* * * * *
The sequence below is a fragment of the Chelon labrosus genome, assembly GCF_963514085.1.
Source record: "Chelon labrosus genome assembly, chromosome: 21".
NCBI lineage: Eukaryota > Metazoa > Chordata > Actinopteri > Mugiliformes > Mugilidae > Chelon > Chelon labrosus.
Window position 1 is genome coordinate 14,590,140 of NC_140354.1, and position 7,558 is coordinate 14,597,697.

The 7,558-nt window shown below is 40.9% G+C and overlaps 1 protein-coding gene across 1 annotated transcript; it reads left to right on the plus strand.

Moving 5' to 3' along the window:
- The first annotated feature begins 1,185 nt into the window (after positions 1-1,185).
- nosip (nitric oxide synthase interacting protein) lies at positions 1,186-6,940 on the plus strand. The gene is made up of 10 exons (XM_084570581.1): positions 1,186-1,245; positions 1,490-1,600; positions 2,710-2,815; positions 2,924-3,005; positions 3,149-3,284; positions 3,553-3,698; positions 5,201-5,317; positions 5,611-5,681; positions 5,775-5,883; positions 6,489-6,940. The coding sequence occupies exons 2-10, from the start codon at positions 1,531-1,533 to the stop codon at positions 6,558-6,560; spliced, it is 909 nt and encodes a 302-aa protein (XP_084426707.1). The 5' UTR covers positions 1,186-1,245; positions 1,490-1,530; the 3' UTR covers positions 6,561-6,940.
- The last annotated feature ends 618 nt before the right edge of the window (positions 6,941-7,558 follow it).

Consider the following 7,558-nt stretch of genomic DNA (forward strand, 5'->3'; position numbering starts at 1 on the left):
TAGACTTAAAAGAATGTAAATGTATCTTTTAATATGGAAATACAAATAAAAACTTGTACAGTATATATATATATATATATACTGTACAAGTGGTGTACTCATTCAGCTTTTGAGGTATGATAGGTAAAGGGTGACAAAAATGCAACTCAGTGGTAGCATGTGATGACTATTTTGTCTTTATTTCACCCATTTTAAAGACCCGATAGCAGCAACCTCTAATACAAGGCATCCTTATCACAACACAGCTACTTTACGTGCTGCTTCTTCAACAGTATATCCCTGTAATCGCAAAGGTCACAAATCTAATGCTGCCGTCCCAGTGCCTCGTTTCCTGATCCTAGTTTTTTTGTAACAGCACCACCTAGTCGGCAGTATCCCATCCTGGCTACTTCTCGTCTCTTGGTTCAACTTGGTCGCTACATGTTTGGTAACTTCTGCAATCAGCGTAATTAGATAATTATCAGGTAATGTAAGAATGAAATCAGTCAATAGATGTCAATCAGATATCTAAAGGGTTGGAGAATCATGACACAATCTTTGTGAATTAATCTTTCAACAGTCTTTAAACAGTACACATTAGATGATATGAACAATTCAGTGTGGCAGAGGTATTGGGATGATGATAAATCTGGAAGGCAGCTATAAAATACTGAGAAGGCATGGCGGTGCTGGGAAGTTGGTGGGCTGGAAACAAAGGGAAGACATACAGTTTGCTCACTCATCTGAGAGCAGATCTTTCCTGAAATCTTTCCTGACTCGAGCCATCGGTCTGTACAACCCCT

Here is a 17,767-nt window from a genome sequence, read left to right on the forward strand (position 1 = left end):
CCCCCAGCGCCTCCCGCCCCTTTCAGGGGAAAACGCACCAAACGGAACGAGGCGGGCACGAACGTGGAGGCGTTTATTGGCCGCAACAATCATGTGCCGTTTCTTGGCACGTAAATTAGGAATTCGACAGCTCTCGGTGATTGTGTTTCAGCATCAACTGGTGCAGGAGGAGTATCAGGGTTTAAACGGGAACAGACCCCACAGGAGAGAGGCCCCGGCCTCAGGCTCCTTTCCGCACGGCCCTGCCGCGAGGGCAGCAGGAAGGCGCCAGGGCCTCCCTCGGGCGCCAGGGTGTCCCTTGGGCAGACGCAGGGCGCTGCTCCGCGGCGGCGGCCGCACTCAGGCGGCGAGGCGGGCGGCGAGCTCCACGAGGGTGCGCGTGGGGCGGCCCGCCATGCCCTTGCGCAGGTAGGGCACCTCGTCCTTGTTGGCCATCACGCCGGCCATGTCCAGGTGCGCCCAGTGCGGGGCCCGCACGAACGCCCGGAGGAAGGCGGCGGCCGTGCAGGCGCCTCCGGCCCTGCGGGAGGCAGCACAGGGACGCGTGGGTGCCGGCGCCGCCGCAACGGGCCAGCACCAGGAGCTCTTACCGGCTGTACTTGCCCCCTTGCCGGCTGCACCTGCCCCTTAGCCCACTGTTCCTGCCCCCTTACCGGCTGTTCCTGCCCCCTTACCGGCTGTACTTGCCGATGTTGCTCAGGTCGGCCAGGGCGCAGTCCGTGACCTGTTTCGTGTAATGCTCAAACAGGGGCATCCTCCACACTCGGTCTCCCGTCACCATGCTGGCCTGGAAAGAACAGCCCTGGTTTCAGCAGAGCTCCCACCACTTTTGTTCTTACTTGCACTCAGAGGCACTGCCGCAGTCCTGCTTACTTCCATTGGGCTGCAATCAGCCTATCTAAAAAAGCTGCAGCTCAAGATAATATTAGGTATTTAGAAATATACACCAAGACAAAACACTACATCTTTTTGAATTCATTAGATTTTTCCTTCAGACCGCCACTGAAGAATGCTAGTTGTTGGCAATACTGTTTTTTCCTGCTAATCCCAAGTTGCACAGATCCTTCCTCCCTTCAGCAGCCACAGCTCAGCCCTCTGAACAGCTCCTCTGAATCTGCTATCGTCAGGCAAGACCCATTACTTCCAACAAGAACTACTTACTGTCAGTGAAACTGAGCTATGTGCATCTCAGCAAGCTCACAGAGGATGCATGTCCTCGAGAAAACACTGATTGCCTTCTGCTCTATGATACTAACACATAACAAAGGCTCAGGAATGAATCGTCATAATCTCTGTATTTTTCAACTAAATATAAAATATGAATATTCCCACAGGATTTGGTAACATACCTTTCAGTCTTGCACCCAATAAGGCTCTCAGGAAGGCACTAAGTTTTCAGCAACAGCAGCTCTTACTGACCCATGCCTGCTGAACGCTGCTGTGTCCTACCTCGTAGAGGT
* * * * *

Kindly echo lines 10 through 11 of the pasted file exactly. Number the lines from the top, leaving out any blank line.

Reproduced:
Consider the following 7,558-nt stretch of genomic DNA (forward strand, 5'->3'; position numbering starts at 1 on the left):
TAGACTTAAAAGAATGTAAATGTATCTTTTAATATGGAAATACAAATAAAAACTTGTACAGTATATATATATATATATATACTGTACAAGTGGTGTACTCATTCAGCTTTTGAGGTATGATAGGTAAAGGGTGACAAAAATGCAACTCAGTGGTAGCATGTGATGACTATTTTGTCTTTATTTCACCCATTTTAAAGACCCGATAGCAGCAACCTCTAATACAAGGCATCCTTATCACAACACAGCTACTTTACGTGCTGCTTCTTCAACAGTATATCCCTGTAATCGCAAAGGTCACAAATCTAATGCTGCCGTCCCAGTGCCTCGTTTCCTGATCCTAGTTTTTTTGTAACAGCACCACCTAGTCGGCAGTATCCCATCCTGGCTACTTCTCGTCTCTTGGTTCAACTTGGTCGCTACATGTTTGGTAACTTCTGCAATCAGCGTAATTAGATAATTATCAGGTAATGTAAGAATGAAATCAGTCAATAGATGTCAATCAGATATCTAAAGGGTTGGAGAATCATGACACAATCTTTGTGAATTAATCTTTCAACAGTCTTTAAACAGTACACATTAGATGATATGAACAATTCAGTGTGGCAGAGGTATTGGGATGATGATAAATCTGGAAGGCAGCTATAAAATACTGAGAAGGCATGGCGGTGCTGGGAAGTTGGTGGGCTGGAAACAAAGGGAAGACATACAGTTTGCTCACTCATCTGAGAGCAGATCTTTCCTGAAATCTTTCCTGACTCGAGCCATCGGTCTGTACAACCCCT